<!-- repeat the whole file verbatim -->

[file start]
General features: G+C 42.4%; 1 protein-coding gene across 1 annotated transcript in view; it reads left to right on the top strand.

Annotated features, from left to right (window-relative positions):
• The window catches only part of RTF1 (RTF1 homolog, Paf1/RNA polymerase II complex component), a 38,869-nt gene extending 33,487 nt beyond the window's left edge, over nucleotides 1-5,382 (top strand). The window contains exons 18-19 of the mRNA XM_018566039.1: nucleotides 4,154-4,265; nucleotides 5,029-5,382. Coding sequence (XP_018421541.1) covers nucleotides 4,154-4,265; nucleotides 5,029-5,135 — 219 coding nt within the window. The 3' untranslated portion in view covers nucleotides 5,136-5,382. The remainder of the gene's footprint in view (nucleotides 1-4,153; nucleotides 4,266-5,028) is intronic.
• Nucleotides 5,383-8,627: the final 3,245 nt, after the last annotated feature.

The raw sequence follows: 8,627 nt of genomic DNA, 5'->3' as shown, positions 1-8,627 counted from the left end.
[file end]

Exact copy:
General features: G+C 42.4%; 1 protein-coding gene across 1 annotated transcript in view; it reads left to right on the top strand.

Annotated features, from left to right (window-relative positions):
• The window catches only part of RTF1 (RTF1 homolog, Paf1/RNA polymerase II complex component), a 38,869-nt gene extending 33,487 nt beyond the window's left edge, over nucleotides 1-5,382 (top strand). The window contains exons 18-19 of the mRNA XM_018566039.1: nucleotides 4,154-4,265; nucleotides 5,029-5,382. Coding sequence (XP_018421541.1) covers nucleotides 4,154-4,265; nucleotides 5,029-5,135 — 219 coding nt within the window. The 3' untranslated portion in view covers nucleotides 5,136-5,382. The remainder of the gene's footprint in view (nucleotides 1-4,153; nucleotides 4,266-5,028) is intronic.
• Nucleotides 5,383-8,627: the final 3,245 nt, after the last annotated feature.

The raw sequence follows: 8,627 nt of genomic DNA, 5'->3' as shown, positions 1-8,627 counted from the left end.